Good Deeds

Earlier this afternoon I stopped at an area supermarket to pick up an essential food in my daily menu: bananas.  This gave me an excuse for coffee, and to pick up one other needed item.  Just an ordinary day, Dec. 28, 2021.

A gentle snow had begun while I was in the store – the big fat flakes gently falling, perfect for artists depiction of “over the river and through the woods”.

My car was covered by perhaps an inch of snow, enough to sweep, but no rigor required.  The man the next car over was sweeping his own car, and as I reached mine, he did my car as well.

“Thanks and Happy New Year”, I said.  I had no idea who he was: just one more stranger in my town, as I also was in his.

The action took all of a minute.  Off he went, as did I.  Just another day in our town.  A memorable small act of kindness, just because….


This singular act outside the grocery store got me to thinking back over the last days, weeks, months, years.  As I write, I am visualizing a list of small, unnecessary, memorable actions by others that have made my life, and the lives of others, better.  One small – maybe even tiny – deed at a time.  Mostly they are people I’ve never met, will never even see again.  Their only name is their action.

I’d invite you to think about such actions by ordinary people in your own life that made your life better in 2021.  I guarantee you, it won’t take long, and you’ll be surprised what arrives on your own list of good deeds given to you, not the opposite.  If the spirit moves, and you know who they are, let them know how they contributed to your life, probably without their knowing.


As I write I think back to an assignment I was given by my friend Judy Maghakian in the early summer of 2019.

The assignment came before we left on a two week trip via AMTRAK to Seattle, ending in Davis CA.  She was hosting a summer workshop at Macalester College, and she asked me to talk on the topic Servant Leadership to young people mostly from other countries.  Our trip is highlighted in yellow below.

I didn’t know what “Servant Leadership” was, except I thought it must be about actions by ordinary people in living their ordinary lives.  (There are books on the topic, if you’re interested.  Just type “servant leadership” in your browser.  I really haven’t read any of them before or since….  I have experienced this kind of leadership often.)

My focus wasn’t on prominent people, rather on people whose daily service is truly at the micro level – person to person.

So during the trip I very simply started to list things that I had experienced by ordinary citizens in the places we visited: a kind porter on the train; some passengers who were birdwatchers, enroute to an event; two native Americans engaged in good works back home in Oregon…on and on.

Not long before the trip I had touched base with my friend, Frank Kroncke, who has a compelling story going back to the peace movement of the Vietnam era.  I decided to ask him if he’d be willing to be co-presentor.  He agreed, as did Judy.

Together, I think we had an enriching hour of engagement – certainly nothing fancy, but fancy was not expected.  Servant Leaders by my definition are not fancy people, by and large.   Here is what I wrote at the time; (Servant Leadership is the second half of the commentary.)

Do your part to make 2022 a Happy New Year.

My neighborhood Dec 28 2021. about 2 p.m.  Directly across the street is the tree (below) that is lit every night. It brings brightness every time I see it.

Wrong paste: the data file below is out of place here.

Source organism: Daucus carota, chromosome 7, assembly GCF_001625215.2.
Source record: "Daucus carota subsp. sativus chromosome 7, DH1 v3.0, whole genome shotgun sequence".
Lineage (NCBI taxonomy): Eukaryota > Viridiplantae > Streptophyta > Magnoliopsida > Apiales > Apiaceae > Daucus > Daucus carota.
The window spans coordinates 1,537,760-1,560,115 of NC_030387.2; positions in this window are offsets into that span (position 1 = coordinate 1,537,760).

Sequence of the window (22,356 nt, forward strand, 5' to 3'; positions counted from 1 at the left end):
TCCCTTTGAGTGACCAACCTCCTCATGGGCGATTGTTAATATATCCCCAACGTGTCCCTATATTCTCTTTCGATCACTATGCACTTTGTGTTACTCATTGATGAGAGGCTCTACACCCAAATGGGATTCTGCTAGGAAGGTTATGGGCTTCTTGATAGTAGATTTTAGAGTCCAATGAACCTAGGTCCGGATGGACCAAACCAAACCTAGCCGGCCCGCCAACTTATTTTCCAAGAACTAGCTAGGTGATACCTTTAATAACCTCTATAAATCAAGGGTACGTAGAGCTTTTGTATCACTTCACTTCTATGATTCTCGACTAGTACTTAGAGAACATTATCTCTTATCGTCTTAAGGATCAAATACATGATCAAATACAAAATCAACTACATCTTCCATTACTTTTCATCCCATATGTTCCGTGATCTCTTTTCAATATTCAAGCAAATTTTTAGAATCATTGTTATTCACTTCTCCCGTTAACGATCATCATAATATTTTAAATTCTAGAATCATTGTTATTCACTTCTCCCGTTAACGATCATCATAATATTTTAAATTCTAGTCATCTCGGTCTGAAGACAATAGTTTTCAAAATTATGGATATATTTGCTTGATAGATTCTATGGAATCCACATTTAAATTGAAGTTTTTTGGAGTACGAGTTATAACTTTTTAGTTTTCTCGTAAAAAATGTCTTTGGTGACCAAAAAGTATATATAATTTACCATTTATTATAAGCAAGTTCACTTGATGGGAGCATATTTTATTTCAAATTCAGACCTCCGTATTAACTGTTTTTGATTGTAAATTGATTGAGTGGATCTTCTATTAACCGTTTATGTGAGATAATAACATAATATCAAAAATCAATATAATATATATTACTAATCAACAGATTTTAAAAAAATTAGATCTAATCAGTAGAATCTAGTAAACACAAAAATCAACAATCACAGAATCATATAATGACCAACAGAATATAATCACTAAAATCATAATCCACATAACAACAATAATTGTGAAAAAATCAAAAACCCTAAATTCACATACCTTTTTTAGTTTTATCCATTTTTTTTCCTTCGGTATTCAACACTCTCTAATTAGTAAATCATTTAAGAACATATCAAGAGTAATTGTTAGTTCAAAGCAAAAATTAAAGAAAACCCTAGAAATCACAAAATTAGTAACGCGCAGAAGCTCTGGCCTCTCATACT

Nov. 30, 2021

COMMENTS (more at end of post)

from Fred: Good suggestion for the new year! Overall, I have so much to be grateful for, that small acts of kindness and compassion might well be overlooked.

Have you noticed how often people go out of their way hold doors for others? The practice has grown more over the years. Of course it is possible that I started doing only after maturing. That was about four years ago so maybe I’ve got it all wrong.

Happy New Year, Richard!

from David: Thanks Dick, we will continue another year of peace work. Thanks for your support.

from Barry: Same to you Dick. I hope there will be some good news for this messed up country of ours.

from Rosa Maria: Lovely post, Dick.  May we all do good deeds to others and appreciate the ones that other do for us.

from Judy:  Dear Dick, you are a remarkable communicator and person.  Thank you, thank you.  God’s blessings to you in the New Year.

Again, thank you for YOU and your communication.
from Steve: Thanks for the note and encouragement to spend time with the random moments of civility, friendship, and thoughtfulness.

from Martha: Dick, Thanks for sharing these uplifting reminders of the good in this world.  That and the wonderful winter photo was just right for this dark, quiet, winter evening!  New Year’s Greetings to you and Cathy,

from Darleen:  When I was teaching at the Business College, I held a week titled Random Acts of Kindness.   It was quite successful.   Now I am grateful for those who find and bring a motorized cart for me.   There are many who help unload my cart by putting the groceries in the trunk of my car.    On occasion there have been teen-agers who have been VERY helpful with doors, reaching items that are on a top shelf, and various other needs.   Some have even helped bag the items.   It is interesting to learn who helps and who walks on by.



4 replies
  1. Tony Tedesco
    Tony Tedesco says:

    I remember mostly holding the door, and they for me, at stores. It’s a very small act of kindness but it gives so much!

  2. Lois Young
    Lois Young says:

    Being on a rural route for mail delivery, winter ice and snow present a problem of a slippery slope on the driveway to a bumpy surface to the mailbox. I asked my neighbors to pick up my mail when they retrieved theirs. They do this and bring it into the garage daily – a simple act of good neighbor kindness.


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